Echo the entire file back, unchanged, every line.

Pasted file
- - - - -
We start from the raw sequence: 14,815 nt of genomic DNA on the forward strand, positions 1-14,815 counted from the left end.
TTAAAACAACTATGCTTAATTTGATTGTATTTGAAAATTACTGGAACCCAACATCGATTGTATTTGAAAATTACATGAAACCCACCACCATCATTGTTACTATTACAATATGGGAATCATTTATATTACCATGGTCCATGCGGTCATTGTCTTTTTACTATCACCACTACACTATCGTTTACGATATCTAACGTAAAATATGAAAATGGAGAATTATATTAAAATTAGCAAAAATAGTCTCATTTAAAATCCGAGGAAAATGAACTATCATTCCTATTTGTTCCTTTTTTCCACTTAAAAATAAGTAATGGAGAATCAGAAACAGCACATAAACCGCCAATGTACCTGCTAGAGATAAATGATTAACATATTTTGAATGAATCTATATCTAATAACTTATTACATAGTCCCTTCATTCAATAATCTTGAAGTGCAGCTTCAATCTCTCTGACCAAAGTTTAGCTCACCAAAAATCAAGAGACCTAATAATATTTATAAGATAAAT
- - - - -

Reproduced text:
We start from the raw sequence: 14,815 nt of genomic DNA on the forward strand, positions 1-14,815 counted from the left end.
TTAAAACAACTATGCTTAATTTGATTGTATTTGAAAATTACTGGAACCCAACATCGATTGTATTTGAAAATTACATGAAACCCACCACCATCATTGTTACTATTACAATATGGGAATCATTTATATTACCATGGTCCATGCGGTCATTGTCTTTTTACTATCACCACTACACTATCGTTTACGATATCTAACGTAAAATATGAAAATGGAGAATTATATTAAAATTAGCAAAAATAGTCTCATTTAAAATCCGAGGAAAATGAACTATCATTCCTATTTGTTCCTTTTTTCCACTTAAAAATAAGTAATGGAGAATCAGAAACAGCACATAAACCGCCAATGTACCTGCTAGAGATAAATGATTAACATATTTTGAATGAATCTATATCTAATAACTTATTACATAGTCCCTTCATTCAATAATCTTGAAGTGCAGCTTCAATCTCTCTGACCAAAGTTTAGCTCACCAAAAATCAAGAGACCTAATAATATTTATAAGATAAAT